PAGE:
What does it mean to have a high p value but a very very low effect size? What can I conclude? Is it necessary to report the effect size when p=0.998?

  • 2
    $\begingroup$ Have you constructed a confidence interval for the effect size? That may be helpful. $\endgroup$
    – wzbillings
    Commented Oct 31, 2023 at 15:05
  • 4
    $\begingroup$ Why the "but" between "high p value" and "very very low effect size"?? Wouldn't a high p-value be expected to go with a low effect size? There's no hint of a contradiction that would suggest "but". $\endgroup$
    – Glen_b
    Commented Oct 31, 2023 at 15:13
  • 1
    $\begingroup$ A high $p$-value is telling you the observations are close to those predicted by the null hypothesis, while a low $p$-value would suggest that the observations appear more extreme under that hypothesis. Seeing $99999$ heads when flipping a possibly biased coin $200000$ times ($p=0.9982$) does not guarantee the coin is unbiased, but does suggest that the extent of any bias is likely to be very small. $\endgroup$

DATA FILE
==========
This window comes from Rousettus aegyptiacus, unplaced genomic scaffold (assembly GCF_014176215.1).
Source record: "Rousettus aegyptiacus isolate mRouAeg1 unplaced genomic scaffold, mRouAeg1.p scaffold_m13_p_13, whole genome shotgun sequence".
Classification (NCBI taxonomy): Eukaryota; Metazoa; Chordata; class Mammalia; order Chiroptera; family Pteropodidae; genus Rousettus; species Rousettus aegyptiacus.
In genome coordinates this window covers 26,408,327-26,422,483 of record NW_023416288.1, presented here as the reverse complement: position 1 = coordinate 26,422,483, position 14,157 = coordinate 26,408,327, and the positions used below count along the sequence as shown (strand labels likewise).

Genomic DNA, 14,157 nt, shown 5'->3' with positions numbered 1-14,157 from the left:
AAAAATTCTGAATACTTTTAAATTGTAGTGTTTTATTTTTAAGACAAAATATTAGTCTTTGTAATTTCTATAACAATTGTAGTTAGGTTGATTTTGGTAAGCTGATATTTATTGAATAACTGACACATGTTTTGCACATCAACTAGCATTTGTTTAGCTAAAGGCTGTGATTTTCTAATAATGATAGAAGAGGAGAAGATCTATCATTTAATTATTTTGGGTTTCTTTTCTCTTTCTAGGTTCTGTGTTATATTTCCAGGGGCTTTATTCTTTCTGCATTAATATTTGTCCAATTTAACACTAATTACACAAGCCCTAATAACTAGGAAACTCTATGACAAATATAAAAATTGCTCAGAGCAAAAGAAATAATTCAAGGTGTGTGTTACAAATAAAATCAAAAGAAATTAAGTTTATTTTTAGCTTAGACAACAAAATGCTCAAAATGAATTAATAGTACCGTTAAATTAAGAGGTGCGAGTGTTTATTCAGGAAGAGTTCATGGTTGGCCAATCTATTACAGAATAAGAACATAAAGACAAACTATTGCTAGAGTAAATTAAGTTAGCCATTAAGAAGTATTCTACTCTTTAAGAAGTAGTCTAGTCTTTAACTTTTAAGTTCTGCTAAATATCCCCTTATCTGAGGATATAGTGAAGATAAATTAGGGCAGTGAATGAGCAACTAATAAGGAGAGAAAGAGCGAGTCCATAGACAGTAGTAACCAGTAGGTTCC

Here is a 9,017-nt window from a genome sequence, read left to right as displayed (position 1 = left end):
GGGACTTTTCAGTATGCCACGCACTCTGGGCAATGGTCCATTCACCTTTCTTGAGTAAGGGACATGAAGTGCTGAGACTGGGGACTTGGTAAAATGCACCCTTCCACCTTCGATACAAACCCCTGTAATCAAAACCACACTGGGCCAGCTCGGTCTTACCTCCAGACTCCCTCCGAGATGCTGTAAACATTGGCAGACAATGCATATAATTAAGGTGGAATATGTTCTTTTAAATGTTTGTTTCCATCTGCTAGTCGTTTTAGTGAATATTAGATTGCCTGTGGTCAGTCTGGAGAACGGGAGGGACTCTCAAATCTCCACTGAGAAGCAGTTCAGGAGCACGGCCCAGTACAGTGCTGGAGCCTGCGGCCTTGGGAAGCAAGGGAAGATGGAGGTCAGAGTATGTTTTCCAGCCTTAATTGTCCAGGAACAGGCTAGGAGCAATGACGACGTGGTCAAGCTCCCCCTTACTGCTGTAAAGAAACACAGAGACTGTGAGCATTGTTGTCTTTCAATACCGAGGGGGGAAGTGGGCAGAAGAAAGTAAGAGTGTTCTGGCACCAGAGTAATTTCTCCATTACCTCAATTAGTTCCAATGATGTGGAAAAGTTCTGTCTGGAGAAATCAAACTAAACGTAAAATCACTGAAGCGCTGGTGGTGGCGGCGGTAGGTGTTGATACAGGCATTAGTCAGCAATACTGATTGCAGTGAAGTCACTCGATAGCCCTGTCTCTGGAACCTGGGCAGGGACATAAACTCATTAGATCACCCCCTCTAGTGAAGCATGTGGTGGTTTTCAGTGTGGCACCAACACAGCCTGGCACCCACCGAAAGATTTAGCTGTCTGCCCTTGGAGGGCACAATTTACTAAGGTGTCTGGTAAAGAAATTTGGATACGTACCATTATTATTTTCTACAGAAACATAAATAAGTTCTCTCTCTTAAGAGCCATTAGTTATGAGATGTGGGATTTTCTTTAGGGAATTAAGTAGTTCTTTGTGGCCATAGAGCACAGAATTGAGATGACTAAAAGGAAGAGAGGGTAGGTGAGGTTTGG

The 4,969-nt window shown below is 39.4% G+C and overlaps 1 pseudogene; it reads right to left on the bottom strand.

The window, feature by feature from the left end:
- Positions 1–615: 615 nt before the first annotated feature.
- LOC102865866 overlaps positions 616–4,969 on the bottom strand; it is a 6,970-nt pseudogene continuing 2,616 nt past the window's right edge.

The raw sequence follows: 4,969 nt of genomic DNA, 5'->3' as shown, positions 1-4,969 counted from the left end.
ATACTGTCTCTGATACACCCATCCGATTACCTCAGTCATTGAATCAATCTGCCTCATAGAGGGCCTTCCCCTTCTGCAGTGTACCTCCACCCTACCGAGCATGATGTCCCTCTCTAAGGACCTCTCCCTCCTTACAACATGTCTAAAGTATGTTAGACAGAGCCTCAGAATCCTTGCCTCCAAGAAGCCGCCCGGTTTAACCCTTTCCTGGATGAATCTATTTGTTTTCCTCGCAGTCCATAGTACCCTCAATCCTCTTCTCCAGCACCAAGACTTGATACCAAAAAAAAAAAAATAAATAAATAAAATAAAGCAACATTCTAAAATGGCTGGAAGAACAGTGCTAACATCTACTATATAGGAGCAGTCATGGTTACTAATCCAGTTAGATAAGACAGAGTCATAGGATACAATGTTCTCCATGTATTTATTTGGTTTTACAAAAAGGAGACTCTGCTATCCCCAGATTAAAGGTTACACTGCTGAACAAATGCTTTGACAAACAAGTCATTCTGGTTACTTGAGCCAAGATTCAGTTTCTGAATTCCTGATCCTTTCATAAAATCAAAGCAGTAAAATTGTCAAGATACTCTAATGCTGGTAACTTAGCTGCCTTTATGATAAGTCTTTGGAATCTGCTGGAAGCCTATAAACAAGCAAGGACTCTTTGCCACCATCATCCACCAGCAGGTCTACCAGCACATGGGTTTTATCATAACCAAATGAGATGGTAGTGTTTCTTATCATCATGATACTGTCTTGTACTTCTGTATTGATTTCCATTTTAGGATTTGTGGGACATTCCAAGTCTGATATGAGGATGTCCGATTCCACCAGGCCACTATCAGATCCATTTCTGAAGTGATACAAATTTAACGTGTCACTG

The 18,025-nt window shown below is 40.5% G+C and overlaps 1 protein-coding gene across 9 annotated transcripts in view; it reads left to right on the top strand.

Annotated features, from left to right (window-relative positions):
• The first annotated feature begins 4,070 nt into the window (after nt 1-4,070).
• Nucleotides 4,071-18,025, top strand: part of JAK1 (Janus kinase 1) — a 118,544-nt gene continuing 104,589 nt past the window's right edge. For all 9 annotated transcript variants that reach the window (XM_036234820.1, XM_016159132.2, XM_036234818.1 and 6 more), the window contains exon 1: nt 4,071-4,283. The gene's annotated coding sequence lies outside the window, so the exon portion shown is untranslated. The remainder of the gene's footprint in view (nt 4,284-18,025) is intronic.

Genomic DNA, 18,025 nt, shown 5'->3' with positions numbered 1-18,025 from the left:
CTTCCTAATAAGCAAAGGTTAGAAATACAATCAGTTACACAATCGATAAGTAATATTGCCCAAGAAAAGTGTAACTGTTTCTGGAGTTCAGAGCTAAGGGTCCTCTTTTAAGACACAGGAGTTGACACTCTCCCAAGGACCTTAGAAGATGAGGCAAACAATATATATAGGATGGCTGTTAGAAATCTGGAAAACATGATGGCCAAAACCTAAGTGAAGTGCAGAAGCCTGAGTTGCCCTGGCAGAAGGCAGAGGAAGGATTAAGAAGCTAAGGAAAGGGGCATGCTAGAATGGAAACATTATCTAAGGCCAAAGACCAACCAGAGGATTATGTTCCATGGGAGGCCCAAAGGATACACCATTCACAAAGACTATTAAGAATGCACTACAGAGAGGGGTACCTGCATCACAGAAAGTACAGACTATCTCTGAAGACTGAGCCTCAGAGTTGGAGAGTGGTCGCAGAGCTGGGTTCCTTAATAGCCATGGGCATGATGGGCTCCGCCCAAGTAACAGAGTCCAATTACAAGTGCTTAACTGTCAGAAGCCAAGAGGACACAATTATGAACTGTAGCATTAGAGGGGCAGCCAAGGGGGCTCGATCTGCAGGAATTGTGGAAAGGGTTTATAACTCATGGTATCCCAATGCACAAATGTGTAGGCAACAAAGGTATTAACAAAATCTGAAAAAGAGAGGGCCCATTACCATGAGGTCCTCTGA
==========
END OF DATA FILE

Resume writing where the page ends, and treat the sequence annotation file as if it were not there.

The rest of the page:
– Henry
    Commented Oct 31, 2023 at 15:25
  • $\begingroup$ This page asks (and answers) essentially the same question: stats.stackexchange.com/questions/330713/… $\endgroup$ Commented Oct 31, 2023 at 18:11

1 Answer 1


There is a strong case for reporting effect sizes alongside p-values, as they both represent two different things. The p-value indicates certainty/uncertainty, whereas the effect size tells you about the magnitude of the effect. You can read this article for example: https://www.ncbi.nlm.nih.gov/pmc/articles/PMC3444174/

And refer to this post:


You could report both the effect size and p-value, saying that the difference between the two levels of your variable is small and non significant for example.


Your Answer

By clicking “Post Your Answer”, you agree to our terms of service and acknowledge you have read our privacy policy.